Three major geographic regions in Italy
The administrative regions of Italy is divided into 20 regions that each have something unique to offer.
Household names like Galileo Galilei, Michelangelo, Catherine de’ Medici, and Leonardo da Vinci are only the very first ones that may come up when you think of legendary Italians. No matter what the century is, the arts and design within this nation always produce new greats and influential creatives, ala Miuccia Prada and Donatella Versace among today’s contemporaries. Whether you’re wearing art, looking at art, or eating art - Italy and the Italians know how to express themselves and capture an essence of beauty in whichever industry they’re in. In a way, this appreciation that brings so much pleasure to the eyes has intertwined with Italian culture and can’t be separated from one another.
Home to some of the most greatest museums in the world - spanning the Uffizi Gallery in Florence to the Vatican Museum, structures that have been etched into our minds since we were little like the Leaning Tower of Pisa and the Colosseum - this jewel of a country is boundless. While many associate the roots of Italy’s culture with the Roman Empire, different regions of this land has had multi-faceted inspirations and influence from other cultures. The alps to the north has had a great impact on Italian culture, with France, Austria and Switzerland (who shares an Italian-speaking part) tying into the makings of modern-day Italy. Then in the south, Sicily and Sardinia being a crossroads for Arabic, Greek and Byzantine culture over centuries.
No matter which month you visit Italy, there will always be something to do. During the warmer months like Spring and Summer, the Mediterranean and the Adriatic Sea are absolutely temptatious to not dive right in. The winter months are perfect for skiing up north, or any other winter sport you please. Autumn is when the whole country settles down, transitioning between the days.
Italian is a romance language, that falls under the same family tree as Spanish and French (with some words noticeably crossing over). Having descended from the Latin fof the Roman Empire, today the modern Italian language is spoken by over 85 million people. While it’s the official language of Italy, the Italian language is also official in Switzerland, Vatican City and San Marino (as well as in the Istria region of Slovenia and Croatia).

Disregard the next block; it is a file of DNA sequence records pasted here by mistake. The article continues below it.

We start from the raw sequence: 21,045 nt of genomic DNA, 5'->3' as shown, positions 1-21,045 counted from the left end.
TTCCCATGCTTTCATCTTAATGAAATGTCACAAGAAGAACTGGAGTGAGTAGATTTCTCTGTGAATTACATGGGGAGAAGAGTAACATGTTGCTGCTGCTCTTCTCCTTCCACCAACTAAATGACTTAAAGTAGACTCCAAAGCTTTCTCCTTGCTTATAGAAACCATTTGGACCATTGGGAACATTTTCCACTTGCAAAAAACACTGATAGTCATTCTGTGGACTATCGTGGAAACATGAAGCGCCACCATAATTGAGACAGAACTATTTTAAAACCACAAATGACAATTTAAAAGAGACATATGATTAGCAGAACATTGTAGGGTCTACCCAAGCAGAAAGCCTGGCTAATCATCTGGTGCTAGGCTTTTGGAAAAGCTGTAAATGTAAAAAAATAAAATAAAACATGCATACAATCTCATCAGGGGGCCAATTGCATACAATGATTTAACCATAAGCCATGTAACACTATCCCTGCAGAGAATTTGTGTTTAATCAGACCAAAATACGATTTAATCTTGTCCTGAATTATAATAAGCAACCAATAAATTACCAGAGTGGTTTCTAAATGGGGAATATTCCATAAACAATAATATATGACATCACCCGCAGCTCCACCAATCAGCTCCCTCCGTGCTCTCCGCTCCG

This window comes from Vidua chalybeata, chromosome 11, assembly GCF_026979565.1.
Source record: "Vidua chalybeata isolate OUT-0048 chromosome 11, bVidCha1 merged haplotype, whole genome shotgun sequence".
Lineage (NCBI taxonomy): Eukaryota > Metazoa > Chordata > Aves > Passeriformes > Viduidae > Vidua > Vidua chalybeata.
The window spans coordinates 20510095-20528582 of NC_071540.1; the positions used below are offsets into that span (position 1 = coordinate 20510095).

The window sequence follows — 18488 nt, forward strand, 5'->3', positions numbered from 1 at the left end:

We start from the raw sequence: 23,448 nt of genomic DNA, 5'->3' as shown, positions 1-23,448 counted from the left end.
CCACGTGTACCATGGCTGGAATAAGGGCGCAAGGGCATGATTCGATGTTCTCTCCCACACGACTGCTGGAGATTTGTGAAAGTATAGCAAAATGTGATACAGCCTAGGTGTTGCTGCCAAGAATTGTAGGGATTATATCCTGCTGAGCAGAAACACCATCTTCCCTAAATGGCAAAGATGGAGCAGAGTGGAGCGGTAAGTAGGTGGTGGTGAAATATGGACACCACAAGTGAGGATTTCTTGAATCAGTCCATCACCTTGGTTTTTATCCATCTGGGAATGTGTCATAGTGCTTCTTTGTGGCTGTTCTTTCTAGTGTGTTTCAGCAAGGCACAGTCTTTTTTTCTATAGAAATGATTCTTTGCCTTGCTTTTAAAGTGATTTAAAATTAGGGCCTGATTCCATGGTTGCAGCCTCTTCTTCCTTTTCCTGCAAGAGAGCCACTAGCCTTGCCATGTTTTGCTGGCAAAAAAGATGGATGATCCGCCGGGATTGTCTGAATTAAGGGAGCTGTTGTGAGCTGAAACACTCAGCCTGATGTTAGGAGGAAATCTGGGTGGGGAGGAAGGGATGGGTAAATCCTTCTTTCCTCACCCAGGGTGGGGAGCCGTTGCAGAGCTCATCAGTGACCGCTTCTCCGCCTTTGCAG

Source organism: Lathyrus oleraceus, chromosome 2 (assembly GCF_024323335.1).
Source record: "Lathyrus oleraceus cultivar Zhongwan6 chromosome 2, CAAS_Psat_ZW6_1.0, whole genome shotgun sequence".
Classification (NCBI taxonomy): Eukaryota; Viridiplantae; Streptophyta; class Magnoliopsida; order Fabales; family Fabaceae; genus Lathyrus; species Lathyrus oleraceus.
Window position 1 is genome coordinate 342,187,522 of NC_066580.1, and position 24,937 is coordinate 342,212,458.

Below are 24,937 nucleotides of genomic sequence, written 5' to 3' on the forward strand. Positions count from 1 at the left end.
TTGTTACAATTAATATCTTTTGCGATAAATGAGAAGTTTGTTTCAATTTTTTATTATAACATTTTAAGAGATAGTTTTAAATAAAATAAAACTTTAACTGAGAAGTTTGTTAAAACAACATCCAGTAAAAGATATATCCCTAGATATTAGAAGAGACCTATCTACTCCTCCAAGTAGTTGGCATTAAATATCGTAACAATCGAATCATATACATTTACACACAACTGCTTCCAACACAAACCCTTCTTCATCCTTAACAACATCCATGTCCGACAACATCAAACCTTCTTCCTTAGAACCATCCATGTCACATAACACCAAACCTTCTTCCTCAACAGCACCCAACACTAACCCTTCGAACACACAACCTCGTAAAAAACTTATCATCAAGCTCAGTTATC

Since Italian is the official and predominant language, some travellers may be at first surprised to find out that even in the big cities, you may run into a situation where no English is spoken or understood. Here, we have a simple guide for you to use some quick and easy words in Italian.
There are several international airports throughout Italy serving flights coming in from Continental Europe and all over the world. The biggest airports are the ones in Milan, Rome and Naples. Milan - Malpensa Airport Rome - Leonardo da Vinci International Airport Naples - Naples International Airport
All major towns have train stations. Smaller towns often have one too.
Getting to Italy via the bus or coach is a super affordable option.
In Italy, people drive on the right side of the road and overtake the left. Visitors driving in Italy have to be aged 18 and older, holding a full valid driving licence.
Italy has a solid public transport system. For travel within the country, Italy has a well connected railway system and you can get to pretty much anywhere by just a few connections. In the cities, You can stick to the buses and for bigger cities there’s underground metro as an option too.
Going on foot is the easiest way to get around the cities. Use our map to find out what’s near you and walk or combine it with the tram or metro for an easy, hassle-free day out.